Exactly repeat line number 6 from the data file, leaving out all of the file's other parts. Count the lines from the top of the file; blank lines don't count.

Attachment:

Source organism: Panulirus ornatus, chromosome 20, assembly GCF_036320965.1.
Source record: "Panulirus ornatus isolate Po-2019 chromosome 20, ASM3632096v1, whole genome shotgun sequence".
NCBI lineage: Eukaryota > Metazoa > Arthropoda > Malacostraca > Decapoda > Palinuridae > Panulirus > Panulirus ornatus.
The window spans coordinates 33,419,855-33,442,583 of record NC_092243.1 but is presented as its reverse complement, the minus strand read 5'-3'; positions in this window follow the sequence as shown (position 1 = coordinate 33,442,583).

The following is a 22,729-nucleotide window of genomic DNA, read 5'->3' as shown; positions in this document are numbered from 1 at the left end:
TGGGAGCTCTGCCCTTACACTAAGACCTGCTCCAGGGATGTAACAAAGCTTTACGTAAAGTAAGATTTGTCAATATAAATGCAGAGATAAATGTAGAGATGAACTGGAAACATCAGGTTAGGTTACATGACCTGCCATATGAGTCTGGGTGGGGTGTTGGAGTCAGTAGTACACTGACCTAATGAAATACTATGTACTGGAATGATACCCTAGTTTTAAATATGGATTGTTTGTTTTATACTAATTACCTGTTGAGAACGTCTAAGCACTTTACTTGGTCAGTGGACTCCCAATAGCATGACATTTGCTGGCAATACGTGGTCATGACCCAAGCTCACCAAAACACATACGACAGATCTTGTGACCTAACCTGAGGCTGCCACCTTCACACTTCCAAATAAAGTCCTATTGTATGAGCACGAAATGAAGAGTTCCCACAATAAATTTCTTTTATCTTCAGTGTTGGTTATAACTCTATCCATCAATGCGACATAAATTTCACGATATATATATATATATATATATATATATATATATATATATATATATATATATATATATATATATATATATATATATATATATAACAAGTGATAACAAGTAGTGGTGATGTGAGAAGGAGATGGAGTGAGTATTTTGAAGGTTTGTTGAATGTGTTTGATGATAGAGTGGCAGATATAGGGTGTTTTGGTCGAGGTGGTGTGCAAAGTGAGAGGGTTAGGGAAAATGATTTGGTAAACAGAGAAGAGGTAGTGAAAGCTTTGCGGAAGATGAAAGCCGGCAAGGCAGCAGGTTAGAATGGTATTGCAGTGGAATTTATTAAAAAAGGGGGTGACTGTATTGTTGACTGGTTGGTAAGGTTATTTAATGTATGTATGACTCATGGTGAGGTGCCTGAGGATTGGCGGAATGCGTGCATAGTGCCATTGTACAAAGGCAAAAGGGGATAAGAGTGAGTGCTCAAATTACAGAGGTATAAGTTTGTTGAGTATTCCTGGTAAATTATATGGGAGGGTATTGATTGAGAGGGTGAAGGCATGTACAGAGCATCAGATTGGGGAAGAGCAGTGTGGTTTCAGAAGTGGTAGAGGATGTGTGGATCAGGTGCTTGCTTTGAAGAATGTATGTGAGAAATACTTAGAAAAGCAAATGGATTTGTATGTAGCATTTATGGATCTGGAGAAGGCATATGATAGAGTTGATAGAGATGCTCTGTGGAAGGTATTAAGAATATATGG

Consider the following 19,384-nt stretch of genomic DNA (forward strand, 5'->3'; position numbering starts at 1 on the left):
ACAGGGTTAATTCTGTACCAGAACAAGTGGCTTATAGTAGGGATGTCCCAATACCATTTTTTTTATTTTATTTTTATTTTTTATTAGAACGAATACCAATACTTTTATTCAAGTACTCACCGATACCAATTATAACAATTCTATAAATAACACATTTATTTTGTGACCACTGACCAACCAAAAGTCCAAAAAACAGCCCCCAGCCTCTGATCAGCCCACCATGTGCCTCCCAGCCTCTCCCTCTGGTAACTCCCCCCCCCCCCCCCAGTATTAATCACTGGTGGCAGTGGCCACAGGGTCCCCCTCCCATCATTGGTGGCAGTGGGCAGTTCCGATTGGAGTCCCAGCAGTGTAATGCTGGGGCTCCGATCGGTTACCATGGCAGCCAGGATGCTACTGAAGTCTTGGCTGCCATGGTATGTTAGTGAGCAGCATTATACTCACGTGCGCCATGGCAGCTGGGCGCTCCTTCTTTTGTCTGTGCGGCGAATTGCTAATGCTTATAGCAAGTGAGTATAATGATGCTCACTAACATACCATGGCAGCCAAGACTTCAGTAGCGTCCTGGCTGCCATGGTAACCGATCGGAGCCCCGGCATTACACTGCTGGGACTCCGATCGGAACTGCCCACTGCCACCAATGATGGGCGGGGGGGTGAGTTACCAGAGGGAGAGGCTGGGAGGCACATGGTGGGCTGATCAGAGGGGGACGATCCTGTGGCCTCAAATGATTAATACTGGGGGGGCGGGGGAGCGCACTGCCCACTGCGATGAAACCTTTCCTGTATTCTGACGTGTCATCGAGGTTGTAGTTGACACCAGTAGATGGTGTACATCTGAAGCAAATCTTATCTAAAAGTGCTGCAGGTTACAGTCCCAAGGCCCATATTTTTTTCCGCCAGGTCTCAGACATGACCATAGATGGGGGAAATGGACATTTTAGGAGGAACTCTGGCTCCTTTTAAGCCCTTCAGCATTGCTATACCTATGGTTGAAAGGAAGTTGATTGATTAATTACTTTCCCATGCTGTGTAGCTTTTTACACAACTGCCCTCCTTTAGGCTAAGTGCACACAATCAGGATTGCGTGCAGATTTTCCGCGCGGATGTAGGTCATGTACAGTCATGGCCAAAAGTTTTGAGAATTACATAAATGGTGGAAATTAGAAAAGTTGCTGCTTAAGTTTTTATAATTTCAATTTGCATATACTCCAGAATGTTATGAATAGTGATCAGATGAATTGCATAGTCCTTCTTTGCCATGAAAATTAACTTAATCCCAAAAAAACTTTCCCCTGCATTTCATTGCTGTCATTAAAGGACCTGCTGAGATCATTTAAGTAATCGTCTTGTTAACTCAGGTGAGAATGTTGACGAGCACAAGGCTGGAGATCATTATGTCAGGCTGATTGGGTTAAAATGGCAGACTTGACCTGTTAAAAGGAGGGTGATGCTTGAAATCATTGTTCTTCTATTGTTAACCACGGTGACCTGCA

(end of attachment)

TGGGAGCTCTGCCCTTACACTAAGACCTGCTCCAGGGATGTAACAAAGCTTTACGTAAAGTAAGATTTGTCAATATAAATGCAGAGATAAATGTAGAGATGAACTGGAAACATCAGGTTAGGTTACATGACCTGCCATATGAGTCTGGGTGGGGTGTTGGAGTCAGTAGTACACTGACCTAATGAAATACTATGTACTGGAATGATACCCTAGTTTTAAATATGGATTGTTTGTTTTATACTAATTACCTGTTGAGAACGTCTAAGCACTTTACTTGGTCAGTGGACTCCCAATAGCATGACATTTGCTGGCAATACGTGGTCATGACCCAAGCTCACCAAAACACATACGACAGATCTTGTGACCTAACCTGAGGCTGCCACCTTCACACTTCCAAATAAAGTCCTATTGTATGAGCACGAAATGAAGAGTTCCCACAATAAATTTCTTTTATCTTCAGTGTTGGTTATAACTCTATCCATCAATGCGACATAAATTTCACGATATATATATATATATATATATATATATATATATATATATATATATATATATATATATATATATATATATATATATATATATAACAAGTGATAACAAGTAGTGGTGATGTGAGAAGGAGATGGAGTGAGTATTTTGAAGGTTTGTTGAATGTGTTTGATGATAGAGTGGCAGATATAGGGTGTTTTGGTCGAGGTGGTGTGCAAAGTGAGAGGGTTAGGGAAAATGATTTGGTAAACAGAGAAGAGGTAGTGAAAGCTTTGCGGAAGATGAAAGCCGGCAAGGCAGCAGGTTAGAATGGTATTGCAGTGGAATTTATTAAAAAAGGGGGTGACTGTATTGTTGACTGGTTGGTAAGGTTATTTAATGTATGTATGACTCATGGTGAGGTGCCTGAGGATTGGCGGAATGCGTGCATAGTGCCATTGTACAAAGGCAAAAGGGGATAAGAGTGAGTGCTCAAATTACAGAGGTATAAGTTTGTTGAGTATTCCTGGTAAATTATATGGGAGGGTATTGATTGAGAGGGTGAAGGCATGTACAGAGCATCAGATTGGGGAAGAGCAGTGTGGTTTCAGAAGTGGTAGAGGATGTGTGGATCAGGTGCTTGCTTTGAAGAATGTATGTGAGAAATACTTAGAAAAGCAAATGGATTTGTATGTAGCATTTATGGATCTGGAGAAGGCATATGATAGAGTTGATAGAGATGCTCTGTGGAAGGTATTAAGAATATATGG